(5.4)

then in view of the usual meaning of the variance, we tend to think that this generalized hierarchical teaching model is better than the generalized traditional teaching model. Otherwise, this generalized hierarchical teaching model is probably not worth promoting, where I = ( , ) .

In this section, one of our purposes is to study the generalized hierarchical teaching model and the generalized traditional teaching model from the angle of the analysis of variance so as to decide the superiority and inferiority of the generalized hierarchical and the generalized traditional teaching models. In particular, we will study the conditions such that inequality (5.4) holds (see Theorem 5.2).

In the generalized hierarchical teaching model HTM { , , , p I } , we can choose the parameters a 1 , a 2 , , a m 1 ( , ) such that the ‘variance’
Var ( Var ξ [ a 0 , a 1 ] , , Var ξ [ a m 1 , a m ] ) 1 m j = 0 m 1 ( Var ξ [ a j , a j + 1 ] 1 m i = 0 m 1 Var ξ [ a i , a i + 1 ] ) 2
(5.5)
of
Var ξ [ a 0 , a 1 ] , Var ξ [ a 1 , a 2 ] , , Var ξ [ a m 1 , a m ]
is the minimal by means of mathematical software, its purpose is to make the scores of the classes
Class [ a 0 , a 1 ] , Class [ a 1 , a 2 ] , , Class [ a m 1 , a m ]

stable, where a 0 = and a m = .

Remark 5.1 We remark here if ξ I I is a continuous random variable with continuous probability density function p I : I ( 0 , ) , then the integration I p I converges (see [23]), and it satisfies the following conditions:
I p I = 1 , P I ( x ) P ( ξ I < x ) = ( , x ) I p I , x I .
(5.6)

We call the function P I : I [ 0 , 1 ] a probability distribution function of the random variable ξ I , where P I ( x ) is the probability of the random event ‘ ξ I < x ’, and I is an interval.

5.2 Applications in the analysis of variance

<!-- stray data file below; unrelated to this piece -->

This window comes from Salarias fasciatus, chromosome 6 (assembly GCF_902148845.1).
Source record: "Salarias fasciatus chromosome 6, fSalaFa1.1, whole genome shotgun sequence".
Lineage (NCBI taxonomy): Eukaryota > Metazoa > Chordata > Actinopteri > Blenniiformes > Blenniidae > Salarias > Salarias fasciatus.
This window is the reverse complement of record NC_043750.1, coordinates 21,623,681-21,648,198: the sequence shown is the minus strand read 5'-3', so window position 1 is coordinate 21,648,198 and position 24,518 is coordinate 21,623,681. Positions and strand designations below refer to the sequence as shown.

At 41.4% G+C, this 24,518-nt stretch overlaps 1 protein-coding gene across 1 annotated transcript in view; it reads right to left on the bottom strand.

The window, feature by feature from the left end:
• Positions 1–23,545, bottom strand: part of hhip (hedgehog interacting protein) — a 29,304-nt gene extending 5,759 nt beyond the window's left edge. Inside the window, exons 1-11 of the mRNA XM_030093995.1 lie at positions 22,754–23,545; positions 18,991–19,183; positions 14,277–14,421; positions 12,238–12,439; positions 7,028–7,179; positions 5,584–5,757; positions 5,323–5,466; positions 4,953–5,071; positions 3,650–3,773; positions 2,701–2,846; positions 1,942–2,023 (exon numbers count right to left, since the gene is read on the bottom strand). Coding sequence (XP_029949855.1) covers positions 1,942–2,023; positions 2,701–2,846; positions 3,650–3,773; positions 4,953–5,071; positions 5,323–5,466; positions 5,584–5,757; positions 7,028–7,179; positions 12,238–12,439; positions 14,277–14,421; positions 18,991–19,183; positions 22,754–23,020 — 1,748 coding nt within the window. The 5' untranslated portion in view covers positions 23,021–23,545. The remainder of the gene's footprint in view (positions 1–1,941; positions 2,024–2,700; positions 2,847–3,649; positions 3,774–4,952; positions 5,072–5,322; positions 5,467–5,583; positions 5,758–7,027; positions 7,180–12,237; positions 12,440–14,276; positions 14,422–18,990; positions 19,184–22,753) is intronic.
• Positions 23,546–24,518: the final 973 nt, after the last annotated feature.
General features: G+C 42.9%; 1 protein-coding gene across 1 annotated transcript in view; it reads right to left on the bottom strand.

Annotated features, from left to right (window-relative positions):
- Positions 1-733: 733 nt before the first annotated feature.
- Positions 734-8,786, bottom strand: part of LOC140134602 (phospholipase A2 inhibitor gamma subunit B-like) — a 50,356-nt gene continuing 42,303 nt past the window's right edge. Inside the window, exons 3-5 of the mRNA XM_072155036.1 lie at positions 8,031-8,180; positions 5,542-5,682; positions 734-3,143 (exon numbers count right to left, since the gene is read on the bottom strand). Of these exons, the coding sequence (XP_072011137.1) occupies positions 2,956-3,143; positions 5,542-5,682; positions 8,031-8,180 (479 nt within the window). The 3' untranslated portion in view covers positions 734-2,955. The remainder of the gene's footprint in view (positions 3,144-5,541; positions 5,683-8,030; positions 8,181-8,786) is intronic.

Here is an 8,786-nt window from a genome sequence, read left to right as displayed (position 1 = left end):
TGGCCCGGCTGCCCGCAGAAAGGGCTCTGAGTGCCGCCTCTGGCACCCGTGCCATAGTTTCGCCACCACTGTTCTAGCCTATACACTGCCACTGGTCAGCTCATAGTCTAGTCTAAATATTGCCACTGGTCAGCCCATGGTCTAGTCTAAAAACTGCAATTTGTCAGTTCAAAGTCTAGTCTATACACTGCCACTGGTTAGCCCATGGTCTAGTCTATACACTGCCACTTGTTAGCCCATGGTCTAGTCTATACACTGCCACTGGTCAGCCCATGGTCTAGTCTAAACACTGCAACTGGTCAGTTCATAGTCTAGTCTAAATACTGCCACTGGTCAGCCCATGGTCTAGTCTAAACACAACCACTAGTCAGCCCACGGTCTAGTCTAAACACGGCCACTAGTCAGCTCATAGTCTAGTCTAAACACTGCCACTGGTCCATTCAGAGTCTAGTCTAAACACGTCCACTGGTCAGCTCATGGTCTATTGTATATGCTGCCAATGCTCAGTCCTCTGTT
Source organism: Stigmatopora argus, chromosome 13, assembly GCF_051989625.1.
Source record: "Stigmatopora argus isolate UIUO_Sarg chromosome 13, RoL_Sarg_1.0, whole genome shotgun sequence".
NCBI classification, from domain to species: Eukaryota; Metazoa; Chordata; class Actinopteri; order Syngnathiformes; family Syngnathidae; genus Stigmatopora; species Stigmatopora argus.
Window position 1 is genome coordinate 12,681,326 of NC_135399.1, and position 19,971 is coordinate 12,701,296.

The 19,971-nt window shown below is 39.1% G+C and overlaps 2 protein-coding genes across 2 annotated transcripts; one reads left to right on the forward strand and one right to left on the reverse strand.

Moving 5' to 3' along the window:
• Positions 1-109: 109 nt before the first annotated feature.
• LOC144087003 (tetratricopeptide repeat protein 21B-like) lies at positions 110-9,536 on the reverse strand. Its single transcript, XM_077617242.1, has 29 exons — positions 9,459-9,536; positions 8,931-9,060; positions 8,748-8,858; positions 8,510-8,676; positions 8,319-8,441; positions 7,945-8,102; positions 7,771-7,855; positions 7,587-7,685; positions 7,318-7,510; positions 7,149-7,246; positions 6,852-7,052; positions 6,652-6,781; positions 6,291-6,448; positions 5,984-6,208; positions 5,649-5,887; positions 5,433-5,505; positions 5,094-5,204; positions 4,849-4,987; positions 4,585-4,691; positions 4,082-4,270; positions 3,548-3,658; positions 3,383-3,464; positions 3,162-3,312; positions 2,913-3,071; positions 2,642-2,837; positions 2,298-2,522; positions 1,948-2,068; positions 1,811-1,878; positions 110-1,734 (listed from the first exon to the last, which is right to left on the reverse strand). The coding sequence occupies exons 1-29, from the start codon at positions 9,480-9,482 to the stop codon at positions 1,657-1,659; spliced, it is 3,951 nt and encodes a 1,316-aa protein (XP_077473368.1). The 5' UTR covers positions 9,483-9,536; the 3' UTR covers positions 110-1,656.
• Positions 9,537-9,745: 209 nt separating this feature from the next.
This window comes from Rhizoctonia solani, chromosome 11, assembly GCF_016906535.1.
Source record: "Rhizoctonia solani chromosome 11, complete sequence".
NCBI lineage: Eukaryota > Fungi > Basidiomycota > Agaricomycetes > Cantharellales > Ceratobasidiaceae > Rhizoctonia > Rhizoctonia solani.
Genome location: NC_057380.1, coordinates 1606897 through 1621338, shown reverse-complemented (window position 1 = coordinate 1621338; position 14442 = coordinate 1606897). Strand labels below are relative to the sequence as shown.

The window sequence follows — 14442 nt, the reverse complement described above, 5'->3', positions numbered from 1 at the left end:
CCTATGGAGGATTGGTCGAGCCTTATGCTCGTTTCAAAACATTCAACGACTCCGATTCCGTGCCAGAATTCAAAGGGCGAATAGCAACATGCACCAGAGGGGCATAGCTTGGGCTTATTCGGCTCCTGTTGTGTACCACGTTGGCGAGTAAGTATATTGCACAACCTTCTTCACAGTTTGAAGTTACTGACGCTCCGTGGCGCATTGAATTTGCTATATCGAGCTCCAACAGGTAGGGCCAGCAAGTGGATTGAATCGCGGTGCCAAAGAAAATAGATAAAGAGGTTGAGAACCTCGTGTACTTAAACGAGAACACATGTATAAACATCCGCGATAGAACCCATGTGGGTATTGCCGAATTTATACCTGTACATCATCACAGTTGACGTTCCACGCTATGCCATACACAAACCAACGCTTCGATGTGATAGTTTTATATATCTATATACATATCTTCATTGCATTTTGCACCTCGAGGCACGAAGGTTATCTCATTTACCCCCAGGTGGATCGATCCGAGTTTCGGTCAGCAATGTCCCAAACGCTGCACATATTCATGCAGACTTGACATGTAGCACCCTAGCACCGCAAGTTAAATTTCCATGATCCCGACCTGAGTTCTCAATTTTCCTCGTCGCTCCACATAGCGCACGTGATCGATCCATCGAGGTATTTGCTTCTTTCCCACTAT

The analysis of variance is one of the central topics in statistics. Recently, the authors [24] have expanded the connotation of analysis of variance and obtained some interesting results.

In this section, we point out the significance of quasi-log concavity in the analysis of variance as follows.

Theorem 5.1 Let ξ I be a continuous random variable and its probability density function p I : I ( 0 , ) be twice continuously differentiable. Then the function p I : I ( 0 , ) is quasi-log concave if and only if
0 Var [ ( log p I ) ( ξ [ a , b ] ) ] E [ ( log p I ) ( ξ [ a , b ] ) ] , a , b I , a < b ,
(5.7)

where ξ [ a , b ] [ a , b ] is a truncated random variable of the random variable ξ I .

Proof By identities (2.6) and (5.1) with (5.2), we get
Var [ ( log p I ) ( ξ [ a , b ] ) ] + E [ ( log p I ) ( ξ [ a , b ] ) ] = Var ( p I p I ) + E [ p I p I ′′ ( p I ) 2 p I 2 ] = a b ( p I p I ) 2 p I a b p I ( a b p I p I p I a b p I ) 2 + a b p I p I ′′ ( p I ) 2 p I 2 p I a b p I = a b p I ′′ a b p I ( a b p I a b p I ) 2 = a b p I a b p I ′′ ( a b p I ) 2 ( a b p I ) 2 ,
i.e.,
Var [ ( log p I ) ( ξ [ a , b ] ) ] + E [ ( log p I ) ( ξ [ a , b ] ) ] = a b p I a b p I ′′ ( a b p I ) 2 ( a b p I ) 2 .
(5.8)